Courage is so confident in this bow’s capabilities that it’s willing to bet over a thousand days of hardcore use on it.
That’s confidence in your product; in the best takedown recurve bow that money can buy.
#4 PSE 10 Snake Recurve Bow
PSE might have made the best recurve bow for target shooting, even if you’re used to a higher draw weight.
This is not something that you can use for hunting by any stretch of the imagination, but it’s good to just get those arrow shows in without having to push the limits or endure a challenge.
Sometimes, it’s just nice to shoot without trying to improve upon your skills. PSE’s recurve bow can be used by youth or adults, as it features a maximum draw weight of 25 lbs.
That’s not very high, but it also doesn’t require a lot of power to pull it back.
Using this with a bow release and finger tab would basically be a nearly zero-fatigue way to fire arrows all day long.
Its design it simple, but the limbs are anything but. Made out of solid wood and fiberglass, you’ve got excellent flexibility while also having a nearly indestructible body.
It’s going to undergo a lot of stress, and it’s designed to.
As far as the price goes, there’s quite literally no cheaper bow out there. That’s because it doesn’t have any upgrades, and it’s a solid piece of construction.
The grip is standard, and the limbs cannot be taken down, so you will have to unstring one end before putting it away.
What you see is what you get: you can’t really augment it with sights or anything, but it works well for what it is. It’s simply the best budget recurve bow.
#5 Bear Grizzly Recurve Bow
Nope, not grizzly bear—Bear Grizzly.
This recurve bow is a solid construction, and gets as close to old-school bows as possible.
It’s all one piece that’s been cut to the right size and dimensions, so you’re not fiddling with takedown bow limbs.
I mean, that makes it a little harder to store, but it’s such a beautiful piece of craftsmanship that you won’t really mind finding a good spot for it.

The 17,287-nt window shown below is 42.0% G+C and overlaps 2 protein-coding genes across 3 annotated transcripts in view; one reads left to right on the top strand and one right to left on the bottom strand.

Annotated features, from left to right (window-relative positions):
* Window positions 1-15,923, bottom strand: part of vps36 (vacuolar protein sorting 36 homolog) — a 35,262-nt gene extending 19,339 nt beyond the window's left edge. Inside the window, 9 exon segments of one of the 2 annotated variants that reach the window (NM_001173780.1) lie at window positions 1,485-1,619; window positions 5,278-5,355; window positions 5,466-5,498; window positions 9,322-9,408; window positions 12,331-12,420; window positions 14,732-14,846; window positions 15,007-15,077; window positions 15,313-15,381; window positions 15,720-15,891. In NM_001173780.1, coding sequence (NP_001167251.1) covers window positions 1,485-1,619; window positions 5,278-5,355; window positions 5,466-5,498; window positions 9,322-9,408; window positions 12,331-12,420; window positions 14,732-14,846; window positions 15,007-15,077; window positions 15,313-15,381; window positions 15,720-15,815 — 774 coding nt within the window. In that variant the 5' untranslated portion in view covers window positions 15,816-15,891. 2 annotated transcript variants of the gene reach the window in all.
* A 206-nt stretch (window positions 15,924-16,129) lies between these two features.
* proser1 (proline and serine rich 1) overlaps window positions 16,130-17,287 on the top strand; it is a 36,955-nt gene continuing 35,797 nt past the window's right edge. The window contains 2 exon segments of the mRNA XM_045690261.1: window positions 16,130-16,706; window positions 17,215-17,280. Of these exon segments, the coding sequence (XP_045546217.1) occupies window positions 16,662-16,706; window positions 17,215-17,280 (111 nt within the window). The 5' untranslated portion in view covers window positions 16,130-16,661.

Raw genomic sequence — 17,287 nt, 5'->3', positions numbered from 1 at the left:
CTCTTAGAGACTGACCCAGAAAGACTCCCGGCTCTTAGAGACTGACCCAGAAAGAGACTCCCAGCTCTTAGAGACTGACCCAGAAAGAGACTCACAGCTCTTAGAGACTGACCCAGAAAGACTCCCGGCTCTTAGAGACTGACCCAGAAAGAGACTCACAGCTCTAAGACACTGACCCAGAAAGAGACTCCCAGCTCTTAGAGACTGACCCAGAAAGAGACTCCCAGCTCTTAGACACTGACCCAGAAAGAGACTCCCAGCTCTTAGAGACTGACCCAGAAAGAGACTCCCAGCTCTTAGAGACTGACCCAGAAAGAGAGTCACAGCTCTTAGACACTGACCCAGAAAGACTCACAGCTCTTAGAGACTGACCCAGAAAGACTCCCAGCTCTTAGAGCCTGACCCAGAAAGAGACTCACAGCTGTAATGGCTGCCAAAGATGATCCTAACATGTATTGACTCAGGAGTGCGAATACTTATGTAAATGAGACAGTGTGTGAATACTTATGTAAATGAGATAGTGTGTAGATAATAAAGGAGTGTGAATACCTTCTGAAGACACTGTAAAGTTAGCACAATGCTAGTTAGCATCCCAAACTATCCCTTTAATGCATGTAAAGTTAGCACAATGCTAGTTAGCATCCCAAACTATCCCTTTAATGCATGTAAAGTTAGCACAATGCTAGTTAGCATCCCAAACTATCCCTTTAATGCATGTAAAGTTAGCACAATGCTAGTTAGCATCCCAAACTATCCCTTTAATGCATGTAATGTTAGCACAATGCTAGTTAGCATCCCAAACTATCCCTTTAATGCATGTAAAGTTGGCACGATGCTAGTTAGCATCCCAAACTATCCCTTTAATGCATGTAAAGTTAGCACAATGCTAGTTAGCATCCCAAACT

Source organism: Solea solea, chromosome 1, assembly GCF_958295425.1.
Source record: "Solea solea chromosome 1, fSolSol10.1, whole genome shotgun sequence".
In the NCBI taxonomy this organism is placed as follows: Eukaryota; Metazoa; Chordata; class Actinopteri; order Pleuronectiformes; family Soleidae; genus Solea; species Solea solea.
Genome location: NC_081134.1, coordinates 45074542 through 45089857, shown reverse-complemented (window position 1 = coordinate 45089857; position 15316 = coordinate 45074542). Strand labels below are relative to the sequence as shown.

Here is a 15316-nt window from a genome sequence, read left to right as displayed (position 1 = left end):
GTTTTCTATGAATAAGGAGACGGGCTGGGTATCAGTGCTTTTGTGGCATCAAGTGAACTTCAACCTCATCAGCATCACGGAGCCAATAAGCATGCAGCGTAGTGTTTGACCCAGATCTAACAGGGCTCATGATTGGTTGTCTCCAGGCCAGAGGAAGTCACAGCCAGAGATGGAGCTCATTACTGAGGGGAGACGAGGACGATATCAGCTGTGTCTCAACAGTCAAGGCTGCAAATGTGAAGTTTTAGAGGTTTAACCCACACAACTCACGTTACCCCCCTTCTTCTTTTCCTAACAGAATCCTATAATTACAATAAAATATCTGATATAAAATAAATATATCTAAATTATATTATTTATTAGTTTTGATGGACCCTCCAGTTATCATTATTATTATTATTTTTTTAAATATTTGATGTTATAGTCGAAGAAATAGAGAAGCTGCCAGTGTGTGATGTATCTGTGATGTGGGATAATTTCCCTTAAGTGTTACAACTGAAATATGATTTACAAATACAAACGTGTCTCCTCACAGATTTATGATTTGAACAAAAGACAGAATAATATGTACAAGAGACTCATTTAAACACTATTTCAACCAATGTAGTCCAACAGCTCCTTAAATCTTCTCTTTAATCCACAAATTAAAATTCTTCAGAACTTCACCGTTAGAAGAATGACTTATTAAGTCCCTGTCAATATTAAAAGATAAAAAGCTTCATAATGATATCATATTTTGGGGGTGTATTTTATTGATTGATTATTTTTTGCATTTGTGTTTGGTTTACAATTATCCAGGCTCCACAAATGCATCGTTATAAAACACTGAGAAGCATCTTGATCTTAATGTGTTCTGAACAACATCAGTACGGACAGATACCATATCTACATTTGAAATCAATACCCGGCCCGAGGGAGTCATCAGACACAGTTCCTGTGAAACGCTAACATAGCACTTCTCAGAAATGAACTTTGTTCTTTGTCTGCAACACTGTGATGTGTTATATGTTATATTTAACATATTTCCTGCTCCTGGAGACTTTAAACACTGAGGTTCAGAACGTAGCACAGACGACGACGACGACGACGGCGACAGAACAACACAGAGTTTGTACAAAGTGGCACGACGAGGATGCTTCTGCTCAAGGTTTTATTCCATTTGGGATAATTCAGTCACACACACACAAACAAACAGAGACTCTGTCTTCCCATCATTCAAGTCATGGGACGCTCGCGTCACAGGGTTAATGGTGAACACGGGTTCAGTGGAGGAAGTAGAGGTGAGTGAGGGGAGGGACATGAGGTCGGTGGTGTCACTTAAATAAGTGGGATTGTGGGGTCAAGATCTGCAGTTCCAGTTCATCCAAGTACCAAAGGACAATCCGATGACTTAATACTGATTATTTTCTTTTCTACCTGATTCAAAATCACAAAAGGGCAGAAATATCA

You’ll notice that it’s a bit shorter than most bows, resting at 52”.
That’s partially due to the one-cut design; there needs to be less stress on the wood, hence not being over a 60 lb draw weight for the top model.
It’s simple and straight to the point, and features a couple of things that make the high price well worth it.
For one, they use Dacron Flemish string, which is some of the most superior flexibility you’re going to get.
These are designed to never stop working, and rarely run into any problems.
They are expensive to replace when the day finally does come to get a new one, but that day will be long down the line.
There’s also a center-cut arrow rest, which makes for more precise shots and overall better handling.
Rest your palm on the unique, ergonomic grip, and just let the arrows fly. The Bear Grizzly bow basically makes it easier for you to have more successful and straight shots.
Recurve Bow FAQ
What Size of Recurve Bow do I Need?
The total size of the bow matters.
It directly correlates to draw length and draw weight capabilities. You’ll see a standard of 58-62” bow lengths, though the fifth model we reviewed comes in at about 52”.
The best recurve bow on the market will follow average lengths to give you the best draw length, but the draw weight is dependent on materials used.
It’s estimated that there was an average of a 32 lb draw weight for most bows in primal construction, and that’s because they didn’t have the modern manufacturing methods that we currently use.
They couldn’t coat wood with fiberglass or make takedown limbs. For an adult, 58-62” is the ideal length for a bow.
Where weight is concerned, single recurve bows are usually made out of wood and sometimes fiberglass coatings, they’re very lightweight.
You can expect to see weight of 1.1 lbs to 2.3 lbs, and rarely anything above that.
When metal components or augmentations are thrown into the mix (which is not often), the weight will be increased.
What is a Good Draw Weight for a Recurve Bow?
40 lbs is a good draw weight.
It rests right in the middle of what you need for hunting, but it’s not so much that you need to have immense physical power to draw it back.
That’s good for adult beginners, but if you’re up for a challenge and fancy yourself a strongman, you could start higher with a 55 lb bow.
55 lbs is halfway between beginner and some of the most powerful recurve bows available to you.
It’s a good way to test your strength, work out some of those exclusive muscles that affect your archery performance, and see where your skill level is.
For hunting, 40 lbs is the minimum. For competitive archery/target practice, it’s a good idea to start at 40 (for adults) and scale up from there.
Get a 40 lb recurve bow and start hitting targets in the backyard, and soon you’ll start standing further away from the target.
After that, you’ll be so far away from the target that you notice an arch in your shot. That’s when it’s time to upgrade.
Since recurve bows are not adjustable like compound bows, it’s wise to scale from a 40 to a 55, then up to a 65/70 for your final bow.